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In a good secondary, Earl Thomas has potential to be great
|CLOSER LOOK AT THE DBs|
Defensive backs on the 90-man roster: 16, 10 cornerbacks and six safeties
Defensive backs carried on the 53-man roster last season: 11, six cornerbacks and five safeties
Finished last season on the practice squad: CB Ron Parker
Finished last season on injured reserve: CB Walter Thurmond
Veteran free agents added: CB Antoine Winfield, CB Will Blackmon
Draft choice: CB Tharold Simon (fifth round)
Rookie free agent: SS Ray Polk
Keep an eye on: Winfield, Thurmond and Blackmon. The starters are not only set, they’re the Legion of Boom – as the foursome of Sherman, Browner, Chancellor and Thomas has dubbed itself. And they’ve made a case for being one of the top defensive secondaries in the NFL. But who will be the nickel back? Winfield, a three-time Pro Bowl selection while playing for the Minnesota Vikings, was signed to fill the spot that long-time starter Marcus Trufant played last season. Winfield’s arrival led to Trufant signing with the Jacksonville Jaguars in free agency. But Thurmond is conceding nothing and, when healthy, has a lot to offer. Don’t forget about Blackmon, however, because the coaches haven’t. He was out of the league last season after playing the previous two with the Giants and spending 2006-10 with the Packers. The way he performed in the OTA and minicamp practices prompts one question: Why was Blackmon out of the league last season? One-word answer: Injuries, which have plagued Blackmon throughout his career.
Of all the good things about the Seahawks’ secondary, the primary one is Earl Thomas.
The free safety’s statistics pretty much say it all: 48 consecutive regular-season starts since being the 14th pick overall in the 2010 NFL Draft; an average of 75 tackles in his first three seasons; 10 interceptions, with one returned 57 yards for a touchdown; 23 passes defensed; four forced fumbles; two fumble recoveries; 15 special-teams tackles and a scoring return off a blocked punt.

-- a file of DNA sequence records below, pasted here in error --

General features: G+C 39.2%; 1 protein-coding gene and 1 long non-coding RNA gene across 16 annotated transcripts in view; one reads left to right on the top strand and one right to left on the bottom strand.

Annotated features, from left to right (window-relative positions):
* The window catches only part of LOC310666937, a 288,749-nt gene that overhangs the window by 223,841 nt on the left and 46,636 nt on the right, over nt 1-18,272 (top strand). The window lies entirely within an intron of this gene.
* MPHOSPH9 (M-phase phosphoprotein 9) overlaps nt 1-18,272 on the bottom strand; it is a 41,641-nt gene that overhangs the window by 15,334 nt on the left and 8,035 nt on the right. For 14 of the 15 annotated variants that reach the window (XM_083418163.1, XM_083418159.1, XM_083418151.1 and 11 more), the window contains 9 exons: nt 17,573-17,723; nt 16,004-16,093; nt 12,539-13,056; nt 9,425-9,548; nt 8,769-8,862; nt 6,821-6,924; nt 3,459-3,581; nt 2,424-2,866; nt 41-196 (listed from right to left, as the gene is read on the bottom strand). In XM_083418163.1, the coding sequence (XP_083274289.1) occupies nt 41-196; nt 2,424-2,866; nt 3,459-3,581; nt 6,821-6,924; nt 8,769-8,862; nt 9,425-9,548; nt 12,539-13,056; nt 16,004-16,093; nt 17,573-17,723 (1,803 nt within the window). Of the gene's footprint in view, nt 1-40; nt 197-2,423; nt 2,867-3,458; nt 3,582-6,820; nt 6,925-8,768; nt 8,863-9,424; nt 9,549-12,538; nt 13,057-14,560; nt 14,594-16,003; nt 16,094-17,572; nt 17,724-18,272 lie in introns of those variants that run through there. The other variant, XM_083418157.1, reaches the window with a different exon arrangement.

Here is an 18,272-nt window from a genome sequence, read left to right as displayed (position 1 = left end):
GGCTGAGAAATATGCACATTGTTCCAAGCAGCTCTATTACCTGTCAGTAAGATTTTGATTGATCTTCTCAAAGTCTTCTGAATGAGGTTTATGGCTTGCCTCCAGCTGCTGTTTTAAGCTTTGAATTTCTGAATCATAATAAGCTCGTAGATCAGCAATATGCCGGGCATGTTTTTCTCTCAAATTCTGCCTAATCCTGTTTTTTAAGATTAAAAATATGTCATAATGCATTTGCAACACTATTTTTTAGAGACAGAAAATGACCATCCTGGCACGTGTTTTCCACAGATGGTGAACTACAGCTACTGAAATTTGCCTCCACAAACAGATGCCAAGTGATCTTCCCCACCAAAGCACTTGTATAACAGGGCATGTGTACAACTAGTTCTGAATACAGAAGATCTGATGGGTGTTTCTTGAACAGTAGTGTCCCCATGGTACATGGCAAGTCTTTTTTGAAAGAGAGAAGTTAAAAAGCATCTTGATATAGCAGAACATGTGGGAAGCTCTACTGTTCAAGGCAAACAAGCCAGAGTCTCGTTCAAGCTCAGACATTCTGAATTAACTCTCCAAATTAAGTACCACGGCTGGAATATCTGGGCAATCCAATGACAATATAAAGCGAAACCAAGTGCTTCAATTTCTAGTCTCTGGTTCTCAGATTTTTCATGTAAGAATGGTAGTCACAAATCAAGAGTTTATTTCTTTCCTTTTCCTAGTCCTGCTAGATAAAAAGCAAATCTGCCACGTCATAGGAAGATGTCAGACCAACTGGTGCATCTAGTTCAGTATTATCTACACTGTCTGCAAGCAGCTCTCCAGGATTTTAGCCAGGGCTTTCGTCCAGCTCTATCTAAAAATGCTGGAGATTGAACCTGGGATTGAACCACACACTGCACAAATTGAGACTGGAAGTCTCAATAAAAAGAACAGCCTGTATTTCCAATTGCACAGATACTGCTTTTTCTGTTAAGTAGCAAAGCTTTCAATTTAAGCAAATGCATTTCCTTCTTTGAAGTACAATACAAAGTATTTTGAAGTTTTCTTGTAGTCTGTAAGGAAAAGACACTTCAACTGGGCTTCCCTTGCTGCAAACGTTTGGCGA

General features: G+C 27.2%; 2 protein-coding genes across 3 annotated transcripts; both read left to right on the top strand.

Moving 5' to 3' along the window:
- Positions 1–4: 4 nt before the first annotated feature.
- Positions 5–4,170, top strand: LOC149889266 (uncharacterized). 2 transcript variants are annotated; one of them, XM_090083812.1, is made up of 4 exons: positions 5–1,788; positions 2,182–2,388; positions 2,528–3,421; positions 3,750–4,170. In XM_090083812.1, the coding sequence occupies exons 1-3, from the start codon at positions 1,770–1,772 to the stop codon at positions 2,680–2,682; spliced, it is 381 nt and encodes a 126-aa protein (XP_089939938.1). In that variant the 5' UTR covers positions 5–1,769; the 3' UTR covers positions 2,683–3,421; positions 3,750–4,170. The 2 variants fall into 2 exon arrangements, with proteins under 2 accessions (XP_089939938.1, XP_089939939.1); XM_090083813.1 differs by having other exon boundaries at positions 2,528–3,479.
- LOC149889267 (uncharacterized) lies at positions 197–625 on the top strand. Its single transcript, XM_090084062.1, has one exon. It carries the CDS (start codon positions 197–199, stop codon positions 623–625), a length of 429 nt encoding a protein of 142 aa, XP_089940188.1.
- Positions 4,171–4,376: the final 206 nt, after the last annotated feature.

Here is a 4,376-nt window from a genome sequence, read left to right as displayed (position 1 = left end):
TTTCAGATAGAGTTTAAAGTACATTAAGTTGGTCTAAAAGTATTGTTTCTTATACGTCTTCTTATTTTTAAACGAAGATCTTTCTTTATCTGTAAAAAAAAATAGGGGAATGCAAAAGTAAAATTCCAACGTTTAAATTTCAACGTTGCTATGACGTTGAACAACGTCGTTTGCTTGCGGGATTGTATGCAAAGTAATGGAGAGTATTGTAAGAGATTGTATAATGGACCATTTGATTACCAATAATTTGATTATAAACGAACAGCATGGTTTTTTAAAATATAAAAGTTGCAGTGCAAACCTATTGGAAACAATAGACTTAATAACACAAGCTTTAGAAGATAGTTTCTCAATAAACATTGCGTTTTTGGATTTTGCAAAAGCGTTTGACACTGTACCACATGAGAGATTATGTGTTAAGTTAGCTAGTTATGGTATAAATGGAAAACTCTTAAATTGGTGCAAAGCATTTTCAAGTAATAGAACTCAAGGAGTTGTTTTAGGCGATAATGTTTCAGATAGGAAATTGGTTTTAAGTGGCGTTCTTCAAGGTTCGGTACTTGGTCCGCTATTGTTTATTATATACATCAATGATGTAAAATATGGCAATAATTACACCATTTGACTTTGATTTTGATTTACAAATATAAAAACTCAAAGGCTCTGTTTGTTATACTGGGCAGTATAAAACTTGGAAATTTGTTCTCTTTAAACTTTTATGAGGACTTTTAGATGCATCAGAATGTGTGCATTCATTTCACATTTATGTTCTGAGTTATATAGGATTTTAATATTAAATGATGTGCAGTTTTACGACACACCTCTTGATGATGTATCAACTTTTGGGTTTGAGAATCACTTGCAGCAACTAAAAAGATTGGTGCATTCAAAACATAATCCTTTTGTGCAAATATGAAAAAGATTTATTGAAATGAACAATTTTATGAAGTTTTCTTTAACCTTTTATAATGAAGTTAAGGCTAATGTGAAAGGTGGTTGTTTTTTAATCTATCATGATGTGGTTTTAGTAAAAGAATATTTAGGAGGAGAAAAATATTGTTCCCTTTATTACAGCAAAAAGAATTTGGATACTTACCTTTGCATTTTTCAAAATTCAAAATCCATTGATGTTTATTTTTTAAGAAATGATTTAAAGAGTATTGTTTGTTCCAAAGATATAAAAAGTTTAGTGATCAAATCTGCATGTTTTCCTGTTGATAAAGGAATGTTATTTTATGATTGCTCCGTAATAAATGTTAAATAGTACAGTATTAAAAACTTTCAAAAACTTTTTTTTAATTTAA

And if those stats need some support, there are his honors: selected All-Pro last season, when he also was voted to the Pro Bowl for the second consecutive season.
Still not convinced? Let Pete Carroll take a shot at it, as the Seahawks’ fourth-year coach rates Thomas among the best safeties he has coached – an impressive list that includes Ronnie Lott, Joey Browner, Tim McDonald, Lawyer Milloy and Lonnie Young, during Carroll’s first stint in the NFL; Troy Polamalu, who he coached at USC; and Milloy again, during Carroll’s first season with the Seahawks. These six combined for 33 Pro Bowls, 25 All-Pro berths and eight Super Bowl championships.
“Earl is as good as any of the (safeties) I’ve ever coached,” Carroll said. “All those guys are different, and Earl is more like Troy because of his extraordinary speed and his size and all that. But there’s no end to the potential that Earl has, because he’s so fast and he’s so tough. But more than that, he’s just so driven to be great. He’s just driven to be a great player and a great teammate.
“He can make all the plays. He’s learning. He talks so much differently now about the game than he did a couple years ago – and what he sees and what he expects and how he reads things.”
It’s not just Carroll, or first-year defensive coordinator Dan Quinn, or even defensive backs coach Kris Richard who have noticed just how special Thomas is. The other players in the NFC have voted Thomas to back-to-back Pro Bowls. A nationwide panel of media representatives voted him All-Pro last season.
“I love the fact that he’s been recognized from other players around the league,” Carroll said. “They can see it. There’s nothing to stop him from being there a long time.”
But that might not even be the best thing about Thomas, because he just turned 24 and we haven’t seen anything yet.
“He’s really just kind of hitting it now,” Carroll said. “He’s just getting going.”